(If you’ve never heard of Darlington, that proves my point.)
We were talking about some problem she was trying to solve for a client, and during that conversation I discovered she’d moved to London from France. Always wanting to show off, I switched into my rudimentary French and carried on the conversation, at which point she interjected (in English).
“Wait -- what do you do for a living again?”
“Oh, I’m an accountant for a small company up in Darlington.”
I paused. I didn’t really know how to answer the question.
“What do you mean?”
“Well, you clearly have some level of talent -- you’re engaging, you can talk as well as anyone about the business stuff, and you speak another language -- why aren’t you down here in London doing something more important?”
That question needled me for a couple of years. Why am I not doing something more important?
I didn’t know how to answer that question at the time.
Testing the life of narrow ambition
I wondered -- and worried -- for a while that my lack of type-A ambition was a coping mechanism. That I’d rejected that path because I wasn’t good enough, because that was something that people smarter than me did. When I was 17, I’d applied to the best university in the country, and got rejected. I was concerned that this rejection had left a permanent chip on my shoulder.
So the next time I switched jobs, I decided to put myself to the test. I moved to a company full of type-A ambitious people, where most people had degrees from elite universities, long work hours were expected, and six-monthly performance management cycles dominated everyone’s thoughts.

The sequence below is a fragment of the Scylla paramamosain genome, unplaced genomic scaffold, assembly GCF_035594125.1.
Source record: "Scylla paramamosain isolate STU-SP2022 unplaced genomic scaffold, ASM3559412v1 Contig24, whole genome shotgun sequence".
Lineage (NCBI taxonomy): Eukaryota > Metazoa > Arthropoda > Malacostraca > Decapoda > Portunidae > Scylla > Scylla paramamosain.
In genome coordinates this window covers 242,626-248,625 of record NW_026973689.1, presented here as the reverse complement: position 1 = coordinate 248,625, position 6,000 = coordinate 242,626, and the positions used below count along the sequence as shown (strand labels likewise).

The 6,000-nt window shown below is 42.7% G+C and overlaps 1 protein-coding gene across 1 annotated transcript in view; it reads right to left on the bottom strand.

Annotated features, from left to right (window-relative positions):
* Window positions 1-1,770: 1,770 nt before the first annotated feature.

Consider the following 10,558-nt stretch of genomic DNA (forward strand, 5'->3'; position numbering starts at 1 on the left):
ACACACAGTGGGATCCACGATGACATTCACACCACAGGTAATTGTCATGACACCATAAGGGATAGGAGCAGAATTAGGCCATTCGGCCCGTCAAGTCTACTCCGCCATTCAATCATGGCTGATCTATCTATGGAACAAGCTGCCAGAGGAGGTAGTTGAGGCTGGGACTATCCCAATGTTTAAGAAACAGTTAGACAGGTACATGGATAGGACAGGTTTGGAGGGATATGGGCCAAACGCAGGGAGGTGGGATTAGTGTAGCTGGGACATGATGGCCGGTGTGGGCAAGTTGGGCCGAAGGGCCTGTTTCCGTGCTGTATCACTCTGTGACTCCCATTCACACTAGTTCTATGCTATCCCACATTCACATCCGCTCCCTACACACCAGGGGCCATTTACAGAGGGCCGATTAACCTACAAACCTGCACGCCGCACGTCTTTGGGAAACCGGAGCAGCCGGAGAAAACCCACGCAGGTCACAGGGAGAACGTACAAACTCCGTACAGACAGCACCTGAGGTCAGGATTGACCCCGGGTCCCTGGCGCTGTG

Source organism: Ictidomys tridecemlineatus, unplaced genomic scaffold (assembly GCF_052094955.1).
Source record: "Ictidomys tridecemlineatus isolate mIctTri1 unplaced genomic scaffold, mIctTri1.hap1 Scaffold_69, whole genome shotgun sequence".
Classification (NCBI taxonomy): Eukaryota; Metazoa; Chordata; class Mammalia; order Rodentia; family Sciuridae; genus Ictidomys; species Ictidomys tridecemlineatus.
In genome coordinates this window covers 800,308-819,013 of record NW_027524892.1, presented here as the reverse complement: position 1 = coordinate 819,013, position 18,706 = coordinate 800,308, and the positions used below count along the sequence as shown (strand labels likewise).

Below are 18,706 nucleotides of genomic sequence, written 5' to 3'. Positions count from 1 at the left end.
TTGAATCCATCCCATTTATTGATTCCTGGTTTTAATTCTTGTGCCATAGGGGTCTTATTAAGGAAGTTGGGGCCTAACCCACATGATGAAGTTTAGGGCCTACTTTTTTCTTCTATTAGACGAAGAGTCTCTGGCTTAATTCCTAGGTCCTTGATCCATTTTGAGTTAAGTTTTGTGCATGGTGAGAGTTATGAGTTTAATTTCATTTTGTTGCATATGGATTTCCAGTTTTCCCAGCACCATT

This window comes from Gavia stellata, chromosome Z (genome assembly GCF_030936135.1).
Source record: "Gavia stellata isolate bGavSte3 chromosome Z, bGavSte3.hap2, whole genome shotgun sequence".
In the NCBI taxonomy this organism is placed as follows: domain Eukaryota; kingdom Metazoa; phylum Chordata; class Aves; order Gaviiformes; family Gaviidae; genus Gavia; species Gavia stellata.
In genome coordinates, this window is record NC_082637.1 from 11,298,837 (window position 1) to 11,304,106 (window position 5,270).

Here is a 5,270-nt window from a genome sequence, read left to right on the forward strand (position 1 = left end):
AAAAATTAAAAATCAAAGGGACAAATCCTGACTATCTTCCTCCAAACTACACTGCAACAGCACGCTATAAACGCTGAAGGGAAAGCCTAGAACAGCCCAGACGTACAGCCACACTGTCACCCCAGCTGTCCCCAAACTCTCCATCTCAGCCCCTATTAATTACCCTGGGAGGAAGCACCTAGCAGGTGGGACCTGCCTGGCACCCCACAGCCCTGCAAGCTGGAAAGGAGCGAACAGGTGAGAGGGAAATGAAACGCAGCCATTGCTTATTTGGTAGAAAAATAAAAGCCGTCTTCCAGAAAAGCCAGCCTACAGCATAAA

And I was great at it! I put in the hours, did high-quality work, and got excellent performance reviews and a rapid promotion. I proved to myself that I can play at that level, in that type of environment.
I also realised that I don’t want to.
And now I know it’s not a coping mechanism. I know I can play at that level. I just don’t want to be in the type of job where I get an email on Saturday morning, asking me to update a PowerPoint deck ahead of a meeting at 9am on Monday. That doesn’t fit into the ambition I have for my life.
That’s what I understand now that I didn’t understand a few years ago. When my friend of a friend asked me, “why aren’t you down here in London doing something more important?”, what she was really saying was, “don’t you have narrow ambition?”
And my answer is: no. I have whole ambition.
Work is a huge part of my life. I love being good at my job, and I love helping my company succeed. At the same, it’s not my whole life, or my identity.
LOVE this reframing Andrew. That self-doubt is such a common thing when you've consciously and deliberately stepped off that corporate ladder, or rejected any desire to build a unicorn.
I'm reminded of the GB rowers' mantra of boiling every decision down to "Will it make the boat go faster?" - possibly the purest definition of narrow ambition.
One other aspect of whole ambition is that it is deeply personal. We each must write our own definition of the "something" we're trying to achieve. For me it's financial freedom, thriving kids (and grand-kids), inner peace, and a long life. But I'm the only one who can measure whether I've been successful at that.